Searching . . .
The TETRIX® + myRIO Control Board Adapter is designed to easily connect TETRIX Motor Controllers to the NI myRIO. It also contains a built-in logic-level shifting circuit, Grove sensor-family connections, a Gnd expansion port, a 34-pin myRIO I/O expansion port, a +3.3 V expansion port, and a +5 V expansion port.
Competing in the World Robot Olympiad's university bowling game? Then check out this new TETRIX® set designed just for the event's competitors! With the TETRIX WRO Set, we are delivering into your hands a well-rounded selection of components for building an autonomous robot that can successfully complete the WRO bowling game. These parts enable your team to apply its creativity and engineering know-how to tackle the challenge.
The TETRIX WRO Competition Base Set comes with:
B-Bot demonstrates something innate to all humans but learned by many robot designers: bipedal motion. Just assemble the kit parts and this little guy will be cruising around in your classroom in no time – and using hydraulic power, no less.
Includes laser-cut hardboard pieces, syringes and tubing, and other needed hardware. Requires a Phillips screwdriver, white or CA glue, and clay, sold separately.
Take hydraulics to the next level in your classroom. Using a system of syringes, tubing, and three-way valves, you can build the Can Crusher, a mini version of a four-post hydraulic press similar to those found in manufacturing and testing facilities around the world.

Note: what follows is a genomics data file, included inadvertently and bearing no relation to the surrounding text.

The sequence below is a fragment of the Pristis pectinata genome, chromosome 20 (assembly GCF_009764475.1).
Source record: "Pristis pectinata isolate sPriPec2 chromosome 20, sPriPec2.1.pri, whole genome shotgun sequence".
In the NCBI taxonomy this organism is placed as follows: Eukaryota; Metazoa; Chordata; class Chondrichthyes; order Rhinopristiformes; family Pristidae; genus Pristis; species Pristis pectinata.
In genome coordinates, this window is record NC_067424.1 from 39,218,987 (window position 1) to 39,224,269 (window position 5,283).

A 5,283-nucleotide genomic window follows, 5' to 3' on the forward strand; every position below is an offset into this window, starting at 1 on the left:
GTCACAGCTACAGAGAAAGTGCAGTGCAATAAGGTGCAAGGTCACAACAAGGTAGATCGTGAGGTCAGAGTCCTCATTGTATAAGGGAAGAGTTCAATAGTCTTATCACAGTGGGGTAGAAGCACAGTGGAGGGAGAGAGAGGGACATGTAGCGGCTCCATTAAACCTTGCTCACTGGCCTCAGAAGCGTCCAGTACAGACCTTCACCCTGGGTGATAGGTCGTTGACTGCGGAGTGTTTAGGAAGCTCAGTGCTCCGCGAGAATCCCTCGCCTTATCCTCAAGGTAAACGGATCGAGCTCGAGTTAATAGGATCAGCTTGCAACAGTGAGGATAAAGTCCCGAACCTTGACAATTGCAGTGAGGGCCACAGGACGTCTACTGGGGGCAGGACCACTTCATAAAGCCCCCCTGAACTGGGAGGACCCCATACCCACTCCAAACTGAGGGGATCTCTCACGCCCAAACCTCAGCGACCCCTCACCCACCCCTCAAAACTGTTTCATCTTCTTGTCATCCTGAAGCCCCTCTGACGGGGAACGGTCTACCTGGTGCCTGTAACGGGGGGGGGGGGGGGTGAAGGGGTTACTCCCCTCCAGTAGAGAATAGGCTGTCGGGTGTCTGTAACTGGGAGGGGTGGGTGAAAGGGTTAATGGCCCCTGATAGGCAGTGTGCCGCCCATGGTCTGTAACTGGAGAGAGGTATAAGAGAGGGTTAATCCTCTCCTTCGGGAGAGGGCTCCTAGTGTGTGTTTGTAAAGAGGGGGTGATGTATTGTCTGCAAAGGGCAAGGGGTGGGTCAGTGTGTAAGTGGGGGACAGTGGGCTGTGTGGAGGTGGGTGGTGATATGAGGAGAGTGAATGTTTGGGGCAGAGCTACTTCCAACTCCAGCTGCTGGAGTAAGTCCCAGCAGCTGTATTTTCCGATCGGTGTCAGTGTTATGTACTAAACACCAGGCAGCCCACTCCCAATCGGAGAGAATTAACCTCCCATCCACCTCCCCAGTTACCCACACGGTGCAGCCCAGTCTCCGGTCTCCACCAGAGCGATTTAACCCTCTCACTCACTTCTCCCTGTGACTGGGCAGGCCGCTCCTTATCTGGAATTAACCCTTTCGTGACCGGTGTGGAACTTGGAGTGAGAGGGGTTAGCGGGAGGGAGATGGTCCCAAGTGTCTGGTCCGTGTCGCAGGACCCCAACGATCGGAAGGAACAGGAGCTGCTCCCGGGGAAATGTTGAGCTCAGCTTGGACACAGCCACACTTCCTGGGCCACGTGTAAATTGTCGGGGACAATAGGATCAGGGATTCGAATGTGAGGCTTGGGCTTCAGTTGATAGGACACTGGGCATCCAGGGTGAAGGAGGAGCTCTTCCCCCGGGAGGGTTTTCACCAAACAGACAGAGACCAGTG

Creating a mechanical advantage of 14:1 with fluid running through tubing and syringes, it easily crushes aluminum cans, paper cups, and other items. Two tubes – one to take up the water and the other to return it – rest in a cup of water. Pumping the small syringe forces fluid through the tubes and to the four larger syringes, creating a lot of force from a little input.
This crawling critter isn’t a pest – it’s a fun kit that utilizes mechanics and water power to crawl across the floor or other flat surfaces. After it is built, just push the plunger back and forth to move the C-Bot forward. Great for demonstrating Newton’s third law of motion, basic hydraulics, and other concepts.
Laser-cut parts glue together to create subassemblies, which are then screwed together. Requires white glue, cool-melt glue gun and glue, small screwdriver (all sold separately), and water.
Using two syringes, a gear train, and special bearings, this hydraulic-powered car moves forward even when you pull back on the syringe! A fun way to demonstrate the conversion from linear motion to rotary motion.
Includes the laser-cut hardboard pieces, wheels and axles, syringes and tubing, friction bands, and other hardware needed to build one car. Requires a Phillips screwdriver, sold separately.
Building this Gator opens students’ eyes as to how linear motion can be converted into rotary motion via a drive train and one-way bearings. And the built kit makes a fun demonstration of the power of simple hydraulics.
Includes laser-cut hardboard pieces, syringes and tubing, and other needed hardware. Requires a Phillips screwdriver, sold separately.
This pack makes it easy to keep your science lab closet stocked. Pack includes 25 each of the Motor 280 and the Pitsco Gear Font. Perfect for all those solar cars, wind generators, and other small science projects your students create!